THE head teacher and educationist Katharine Birbalsingh found herself recently at the centre of a spat on social media about the doctrine of original sin.
Although she would not describe herself as a Christian, she suggested that children are not born “good”, and need to be taught the difference between right and wrong. This caused outrage, some of which came from those in the education world who have always been opposed to Ms Birbalsingh’s discipline-based approach, preferring educational approaches based on the Rousseau-esque view that human nature is at its most authentic when it is left to develop spontaneously.
Original sin is a distinctly Christian doctrine, which sets out to explain humanity’s alienation from God and propensity to violence. In its mythic form — the story of the Garden of Eden — it involves the human desire to acquire by force what only God has by nature: the knowledge of good and evil. Some early Christian writers thought that the first sin was gluttony, but Western theologians settled for pride.
A modern interpretation that I find plausible involves something closer to envy, and is found in the writings of the French Christian anthropologist René Girard. He thought that the origin of sin lies in our psychic awareness of the divine, our sense of being “addressed” by our Creator. Once we are aware of God, we want what God has, and this is precisely what the serpent promises.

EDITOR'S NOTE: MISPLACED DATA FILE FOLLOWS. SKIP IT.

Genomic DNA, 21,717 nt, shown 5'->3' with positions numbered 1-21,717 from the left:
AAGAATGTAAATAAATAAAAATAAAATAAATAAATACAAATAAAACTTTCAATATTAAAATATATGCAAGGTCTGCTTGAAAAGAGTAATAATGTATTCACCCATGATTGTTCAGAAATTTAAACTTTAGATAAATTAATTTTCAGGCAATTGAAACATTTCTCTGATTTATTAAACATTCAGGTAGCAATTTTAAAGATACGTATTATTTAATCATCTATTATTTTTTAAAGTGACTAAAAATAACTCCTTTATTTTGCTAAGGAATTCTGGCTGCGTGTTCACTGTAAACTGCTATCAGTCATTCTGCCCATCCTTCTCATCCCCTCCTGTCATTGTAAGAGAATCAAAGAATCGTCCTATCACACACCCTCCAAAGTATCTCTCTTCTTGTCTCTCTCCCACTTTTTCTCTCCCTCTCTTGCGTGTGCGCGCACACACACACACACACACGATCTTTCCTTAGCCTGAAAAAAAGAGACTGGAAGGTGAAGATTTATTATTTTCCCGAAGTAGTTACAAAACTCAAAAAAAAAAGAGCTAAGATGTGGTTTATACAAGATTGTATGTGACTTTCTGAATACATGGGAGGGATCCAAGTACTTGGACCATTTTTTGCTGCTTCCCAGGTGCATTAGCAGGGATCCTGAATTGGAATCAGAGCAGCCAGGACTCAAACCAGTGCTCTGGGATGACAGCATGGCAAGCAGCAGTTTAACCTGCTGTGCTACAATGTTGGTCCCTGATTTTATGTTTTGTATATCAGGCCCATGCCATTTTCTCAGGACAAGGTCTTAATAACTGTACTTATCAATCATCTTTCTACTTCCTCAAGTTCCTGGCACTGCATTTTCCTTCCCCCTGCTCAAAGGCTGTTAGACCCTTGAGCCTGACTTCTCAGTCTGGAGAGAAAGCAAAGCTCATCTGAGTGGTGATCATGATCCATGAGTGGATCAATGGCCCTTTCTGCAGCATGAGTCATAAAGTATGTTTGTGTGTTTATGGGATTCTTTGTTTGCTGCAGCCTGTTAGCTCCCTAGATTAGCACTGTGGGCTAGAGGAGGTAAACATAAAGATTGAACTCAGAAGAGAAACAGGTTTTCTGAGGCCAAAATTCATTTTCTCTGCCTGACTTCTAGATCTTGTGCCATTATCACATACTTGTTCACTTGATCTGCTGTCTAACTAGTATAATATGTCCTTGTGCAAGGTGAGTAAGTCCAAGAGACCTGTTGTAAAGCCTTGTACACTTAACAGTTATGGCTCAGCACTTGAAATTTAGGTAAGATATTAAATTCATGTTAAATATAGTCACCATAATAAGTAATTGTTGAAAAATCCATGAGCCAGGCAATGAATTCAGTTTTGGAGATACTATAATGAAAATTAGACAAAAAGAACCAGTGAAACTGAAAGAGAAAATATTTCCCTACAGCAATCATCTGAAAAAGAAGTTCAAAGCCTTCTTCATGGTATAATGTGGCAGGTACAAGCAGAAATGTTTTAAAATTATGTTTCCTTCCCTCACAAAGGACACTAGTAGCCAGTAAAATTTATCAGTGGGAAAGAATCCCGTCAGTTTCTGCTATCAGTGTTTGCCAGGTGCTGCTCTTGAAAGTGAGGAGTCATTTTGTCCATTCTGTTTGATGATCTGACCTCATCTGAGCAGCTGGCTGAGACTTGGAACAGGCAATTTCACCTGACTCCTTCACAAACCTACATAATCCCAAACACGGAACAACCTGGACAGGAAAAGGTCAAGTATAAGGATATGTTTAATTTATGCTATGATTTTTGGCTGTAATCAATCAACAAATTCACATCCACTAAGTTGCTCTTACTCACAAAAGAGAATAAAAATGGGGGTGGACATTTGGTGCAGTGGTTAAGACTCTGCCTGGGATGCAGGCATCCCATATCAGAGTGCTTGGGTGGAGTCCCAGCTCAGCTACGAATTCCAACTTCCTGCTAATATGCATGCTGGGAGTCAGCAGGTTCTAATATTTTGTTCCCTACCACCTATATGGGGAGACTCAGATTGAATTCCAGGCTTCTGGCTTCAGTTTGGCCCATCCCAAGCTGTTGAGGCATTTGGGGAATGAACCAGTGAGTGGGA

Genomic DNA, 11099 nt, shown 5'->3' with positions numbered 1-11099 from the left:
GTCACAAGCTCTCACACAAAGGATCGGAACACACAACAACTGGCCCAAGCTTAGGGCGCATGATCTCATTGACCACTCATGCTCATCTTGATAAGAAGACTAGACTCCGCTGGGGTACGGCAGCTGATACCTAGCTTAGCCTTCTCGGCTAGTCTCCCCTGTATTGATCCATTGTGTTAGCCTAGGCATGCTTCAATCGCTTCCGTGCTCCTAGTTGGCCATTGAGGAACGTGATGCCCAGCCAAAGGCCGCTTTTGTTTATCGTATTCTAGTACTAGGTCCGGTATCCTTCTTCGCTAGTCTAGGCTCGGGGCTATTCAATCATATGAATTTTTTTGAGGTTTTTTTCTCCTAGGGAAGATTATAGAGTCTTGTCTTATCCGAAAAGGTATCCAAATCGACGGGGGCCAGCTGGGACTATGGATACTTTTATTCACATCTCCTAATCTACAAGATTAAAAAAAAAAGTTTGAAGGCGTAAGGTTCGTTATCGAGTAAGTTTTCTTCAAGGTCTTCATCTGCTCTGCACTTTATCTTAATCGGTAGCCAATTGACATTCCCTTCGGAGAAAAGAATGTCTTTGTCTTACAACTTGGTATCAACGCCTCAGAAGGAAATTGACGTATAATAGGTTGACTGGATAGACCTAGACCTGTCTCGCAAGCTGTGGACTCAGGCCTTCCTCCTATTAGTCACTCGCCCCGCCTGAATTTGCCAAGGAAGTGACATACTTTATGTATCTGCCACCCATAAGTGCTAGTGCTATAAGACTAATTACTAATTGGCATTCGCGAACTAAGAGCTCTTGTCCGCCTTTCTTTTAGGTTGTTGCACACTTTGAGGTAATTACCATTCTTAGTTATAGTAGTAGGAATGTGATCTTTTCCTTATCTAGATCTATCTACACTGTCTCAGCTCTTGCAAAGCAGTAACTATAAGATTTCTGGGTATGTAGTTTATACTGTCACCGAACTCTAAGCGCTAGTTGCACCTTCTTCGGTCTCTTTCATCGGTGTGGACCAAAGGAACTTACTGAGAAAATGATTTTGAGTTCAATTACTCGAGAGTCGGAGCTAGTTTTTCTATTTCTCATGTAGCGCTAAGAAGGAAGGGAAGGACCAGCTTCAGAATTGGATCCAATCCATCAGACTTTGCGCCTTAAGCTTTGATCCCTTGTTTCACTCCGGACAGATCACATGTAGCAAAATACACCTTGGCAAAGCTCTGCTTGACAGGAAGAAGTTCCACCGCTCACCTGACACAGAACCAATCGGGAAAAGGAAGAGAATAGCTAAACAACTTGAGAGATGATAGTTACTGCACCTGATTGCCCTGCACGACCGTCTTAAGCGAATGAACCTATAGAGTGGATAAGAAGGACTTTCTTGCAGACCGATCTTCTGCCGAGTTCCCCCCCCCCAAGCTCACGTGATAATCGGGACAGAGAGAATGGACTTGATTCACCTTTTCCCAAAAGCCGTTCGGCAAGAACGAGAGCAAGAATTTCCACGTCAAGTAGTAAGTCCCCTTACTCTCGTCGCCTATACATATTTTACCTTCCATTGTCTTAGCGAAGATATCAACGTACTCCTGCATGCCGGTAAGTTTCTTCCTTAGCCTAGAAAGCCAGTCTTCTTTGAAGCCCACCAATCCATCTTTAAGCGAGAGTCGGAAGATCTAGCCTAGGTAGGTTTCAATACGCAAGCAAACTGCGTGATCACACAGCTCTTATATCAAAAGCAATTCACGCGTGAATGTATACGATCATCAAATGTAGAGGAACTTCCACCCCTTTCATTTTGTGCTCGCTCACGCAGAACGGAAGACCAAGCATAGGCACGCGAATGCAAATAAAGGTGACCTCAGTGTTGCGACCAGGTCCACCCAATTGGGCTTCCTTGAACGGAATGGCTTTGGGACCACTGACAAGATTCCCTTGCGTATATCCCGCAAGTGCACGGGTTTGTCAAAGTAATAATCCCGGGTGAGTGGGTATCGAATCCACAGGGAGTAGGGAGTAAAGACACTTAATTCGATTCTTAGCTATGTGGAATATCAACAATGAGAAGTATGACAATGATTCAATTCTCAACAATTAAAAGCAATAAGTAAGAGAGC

One of Gerard’s interpreters, Paul Gifford, in Towards Reconciliation: Understanding violence and the sacred after René Girard (James Clarke & Co., 2020), illustrates how this plays out by asking us to imagine a three-year-old being introduced to a room full of wonderful and fascinating toys. Also in the room is another child playing with a chosen toy. Ask yourself the question: which toy does the new child want to play with? It is, of course, the toy already chosen. The child knows just how desirable the already chosen toy is, because he or she can “read” the other child, deciphering his or her desire and wanting what the other child has, simply because they have it. And so back to the playground.
A child’s impulse to snatch is pretty basic. Mature parents deal with it by demonstrating what is off limits, and putting up with fists and frustration. It is a sad reflection that so many children, including some who have subsequently been helped by Ms Birbalsingh, have been given so little capacity for self-regulation by their parents.
Children need to learn to discipline their desires, and so acquire the freedom to make wise choices. This does not diminish spontaneity or creativity, but it gives them the boundaries that they need to flourish. There is a reason for Ms Birbalsingh’s success. In the playground and in the classroom, original sin is an observable fact, a true reading of our human plight, and also a promise of our salvation.